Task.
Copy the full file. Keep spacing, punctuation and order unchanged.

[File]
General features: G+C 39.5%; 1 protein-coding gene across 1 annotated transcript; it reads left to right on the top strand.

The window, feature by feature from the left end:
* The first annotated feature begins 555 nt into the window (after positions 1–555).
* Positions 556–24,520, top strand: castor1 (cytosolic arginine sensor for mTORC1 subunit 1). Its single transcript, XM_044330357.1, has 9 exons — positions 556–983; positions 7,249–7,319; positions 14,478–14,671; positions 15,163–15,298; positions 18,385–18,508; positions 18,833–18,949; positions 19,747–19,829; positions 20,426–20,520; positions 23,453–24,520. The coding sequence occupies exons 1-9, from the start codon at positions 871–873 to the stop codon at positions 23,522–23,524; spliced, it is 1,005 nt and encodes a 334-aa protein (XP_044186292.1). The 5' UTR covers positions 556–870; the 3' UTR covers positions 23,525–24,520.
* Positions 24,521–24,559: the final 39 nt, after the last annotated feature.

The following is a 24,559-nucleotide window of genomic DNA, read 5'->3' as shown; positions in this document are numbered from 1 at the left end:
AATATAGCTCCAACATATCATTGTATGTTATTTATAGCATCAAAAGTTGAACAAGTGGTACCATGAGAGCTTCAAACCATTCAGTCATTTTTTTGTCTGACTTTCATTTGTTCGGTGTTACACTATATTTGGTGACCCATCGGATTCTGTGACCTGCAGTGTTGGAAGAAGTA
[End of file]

General features: G+C 39.5%; 1 protein-coding gene across 1 annotated transcript; it reads left to right on the top strand.

The window, feature by feature from the left end:
* The first annotated feature begins 555 nt into the window (after positions 1–555).
* Positions 556–24,520, top strand: castor1 (cytosolic arginine sensor for mTORC1 subunit 1). Its single transcript, XM_044330357.1, has 9 exons — positions 556–983; positions 7,249–7,319; positions 14,478–14,671; positions 15,163–15,298; positions 18,385–18,508; positions 18,833–18,949; positions 19,747–19,829; positions 20,426–20,520; positions 23,453–24,520. The coding sequence occupies exons 1-9, from the start codon at positions 871–873 to the stop codon at positions 23,522–23,524; spliced, it is 1,005 nt and encodes a 334-aa protein (XP_044186292.1). The 5' UTR covers positions 556–870; the 3' UTR covers positions 23,525–24,520.
* Positions 24,521–24,559: the final 39 nt, after the last annotated feature.

The following is a 24,559-nucleotide window of genomic DNA, read 5'->3' as shown; positions in this document are numbered from 1 at the left end:
AATATAGCTCCAACATATCATTGTATGTTATTTATAGCATCAAAAGTTGAACAAGTGGTACCATGAGAGCTTCAAACCATTCAGTCATTTTTTTGTCTGACTTTCATTTGTTCGGTGTTACACTATATTTGGTGACCCATCGGATTCTGTGACCTGCAGTGTTGGAAGAAGTA